A ban is not the answer. Let tradition live with strict rule of law.
Arguments in favour of banning fireworks following the recent tragedy in a Kollam temple raise some important questions about tradition, modernity and the rule of law. To begin with, they aren’t either exclusive or contradictory concepts. more regulations are in order to resolve the contradictions between them.
In the immediate aftermath of a tragedy in which 109 lives perished, emotions were running high, understandably, but then the framing of any law requires considerable freedom of thought. A blanket ban on pyrotechnics is a knee-jerk reaction, especially when the cause of the accident has been found to be a competitive zeal over grander displays of fireworks.
Let’s face it: high-decibel noise induces not only hearing loss, but could have long-term damage to vital organs; for the elderly, it is a potential health risk. Animals, especially dogs, often bear the brunt. therefore, it is essential that guidelines and rules are adhered to when using fireworks. that most of these were not followed, as it appears, as fireworks went on till 3.30 am on 10 Aprill at the Puttingal Devi temple at Paravur in Kerala, a scenic spot, is an unpardonable crime.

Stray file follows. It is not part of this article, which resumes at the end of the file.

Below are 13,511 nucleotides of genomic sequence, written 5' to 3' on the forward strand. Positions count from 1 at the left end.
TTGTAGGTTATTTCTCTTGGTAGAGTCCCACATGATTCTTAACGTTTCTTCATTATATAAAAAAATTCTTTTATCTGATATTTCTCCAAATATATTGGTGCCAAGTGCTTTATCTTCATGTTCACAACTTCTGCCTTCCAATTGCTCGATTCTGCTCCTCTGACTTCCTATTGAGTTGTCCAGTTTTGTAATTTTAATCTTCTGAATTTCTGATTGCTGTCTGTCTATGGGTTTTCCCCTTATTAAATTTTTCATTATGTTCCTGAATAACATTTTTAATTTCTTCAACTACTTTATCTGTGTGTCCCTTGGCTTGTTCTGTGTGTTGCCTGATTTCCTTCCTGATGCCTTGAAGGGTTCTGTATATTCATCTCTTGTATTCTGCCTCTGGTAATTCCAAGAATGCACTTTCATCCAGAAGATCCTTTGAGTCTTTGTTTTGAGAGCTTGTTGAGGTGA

You can read up to 3 premium stories before you subscribe to Magzter GOLD
Log in, if you are already a subscriber
Get unlimited access to thousands of curated premium stories, newspapers and 5,000+ magazines
READ THE ENTIRE ISSUE
April 25, 2016